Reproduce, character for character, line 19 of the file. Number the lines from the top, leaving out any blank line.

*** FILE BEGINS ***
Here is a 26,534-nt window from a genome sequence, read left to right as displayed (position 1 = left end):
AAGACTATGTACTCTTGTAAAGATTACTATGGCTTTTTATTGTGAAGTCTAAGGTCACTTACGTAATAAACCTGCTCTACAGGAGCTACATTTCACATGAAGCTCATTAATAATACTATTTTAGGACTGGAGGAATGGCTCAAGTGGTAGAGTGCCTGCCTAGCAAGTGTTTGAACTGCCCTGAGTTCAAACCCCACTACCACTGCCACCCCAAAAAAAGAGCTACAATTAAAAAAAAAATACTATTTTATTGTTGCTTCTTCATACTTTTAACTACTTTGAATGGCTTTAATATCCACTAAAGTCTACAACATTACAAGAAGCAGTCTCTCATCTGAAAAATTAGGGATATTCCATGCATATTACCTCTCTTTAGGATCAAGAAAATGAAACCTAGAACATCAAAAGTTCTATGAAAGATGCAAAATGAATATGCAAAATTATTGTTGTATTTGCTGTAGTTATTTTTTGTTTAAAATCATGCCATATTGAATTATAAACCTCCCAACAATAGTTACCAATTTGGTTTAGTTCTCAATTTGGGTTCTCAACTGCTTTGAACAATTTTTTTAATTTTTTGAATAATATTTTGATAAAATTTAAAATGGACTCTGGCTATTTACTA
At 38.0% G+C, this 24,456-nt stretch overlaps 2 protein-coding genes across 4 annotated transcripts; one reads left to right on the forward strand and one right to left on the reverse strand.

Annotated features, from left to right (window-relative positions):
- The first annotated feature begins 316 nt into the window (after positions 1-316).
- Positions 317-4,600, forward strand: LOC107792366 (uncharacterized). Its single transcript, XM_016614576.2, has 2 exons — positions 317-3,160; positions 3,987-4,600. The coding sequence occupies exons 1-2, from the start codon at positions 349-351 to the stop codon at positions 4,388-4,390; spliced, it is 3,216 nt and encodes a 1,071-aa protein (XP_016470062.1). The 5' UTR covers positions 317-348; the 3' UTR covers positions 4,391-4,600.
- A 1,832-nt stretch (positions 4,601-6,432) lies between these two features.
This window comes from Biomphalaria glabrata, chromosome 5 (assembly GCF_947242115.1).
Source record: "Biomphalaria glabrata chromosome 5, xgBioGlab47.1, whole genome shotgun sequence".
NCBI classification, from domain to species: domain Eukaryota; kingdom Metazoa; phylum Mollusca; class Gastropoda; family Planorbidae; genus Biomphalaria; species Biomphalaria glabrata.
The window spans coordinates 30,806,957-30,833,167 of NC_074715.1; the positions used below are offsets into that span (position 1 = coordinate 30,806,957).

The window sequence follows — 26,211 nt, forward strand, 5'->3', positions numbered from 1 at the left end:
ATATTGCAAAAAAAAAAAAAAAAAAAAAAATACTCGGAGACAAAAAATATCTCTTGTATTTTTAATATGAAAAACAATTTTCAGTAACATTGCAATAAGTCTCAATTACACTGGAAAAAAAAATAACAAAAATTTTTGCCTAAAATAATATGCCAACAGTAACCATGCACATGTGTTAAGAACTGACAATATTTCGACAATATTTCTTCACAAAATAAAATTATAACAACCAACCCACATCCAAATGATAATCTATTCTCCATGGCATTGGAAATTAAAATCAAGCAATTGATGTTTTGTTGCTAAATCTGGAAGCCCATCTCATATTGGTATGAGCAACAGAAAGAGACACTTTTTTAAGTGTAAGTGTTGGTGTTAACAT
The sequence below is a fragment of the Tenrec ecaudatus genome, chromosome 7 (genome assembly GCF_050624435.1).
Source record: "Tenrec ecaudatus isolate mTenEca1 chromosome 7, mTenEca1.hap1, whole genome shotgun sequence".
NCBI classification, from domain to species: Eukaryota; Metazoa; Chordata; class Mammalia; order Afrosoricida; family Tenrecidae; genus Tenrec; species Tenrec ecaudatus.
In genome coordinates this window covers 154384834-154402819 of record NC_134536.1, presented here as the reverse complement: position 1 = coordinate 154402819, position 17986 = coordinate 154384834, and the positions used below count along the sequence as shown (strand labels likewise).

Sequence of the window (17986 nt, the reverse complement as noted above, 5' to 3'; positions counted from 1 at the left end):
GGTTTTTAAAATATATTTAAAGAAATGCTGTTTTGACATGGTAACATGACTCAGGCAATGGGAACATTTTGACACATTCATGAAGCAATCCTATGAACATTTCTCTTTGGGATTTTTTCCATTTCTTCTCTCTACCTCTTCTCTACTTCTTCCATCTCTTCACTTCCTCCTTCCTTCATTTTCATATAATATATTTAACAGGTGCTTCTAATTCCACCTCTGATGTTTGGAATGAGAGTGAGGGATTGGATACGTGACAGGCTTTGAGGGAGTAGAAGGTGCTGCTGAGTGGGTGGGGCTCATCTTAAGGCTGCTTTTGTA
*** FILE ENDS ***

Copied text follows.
GGTTTTTAAAATATATTTAAAGAAATGCTGTTTTGACATGGTAACATGACTCAGGCAATGGGAACATTTTGACACATTCATGAAGCAATCCTATGAACATTTCTCTTTGGGATTTTTTCCATTTCTTCTCTCTACCTCTTCTCTACTTCTTCCATCTCTTCACTTCCTCCTTCCTTCATTTTCATATAATATATTTAACAGGTGCTTCTAATTCCACCTCTGATGTTTGGAATGAGAGTGAGGGATTGGATACGTGACAGGCTTTGAGGGAGTAGAAGGTGCTGCTGAGTGGGTGGGGCTCATCTTAAGGCTGCTTTTGTA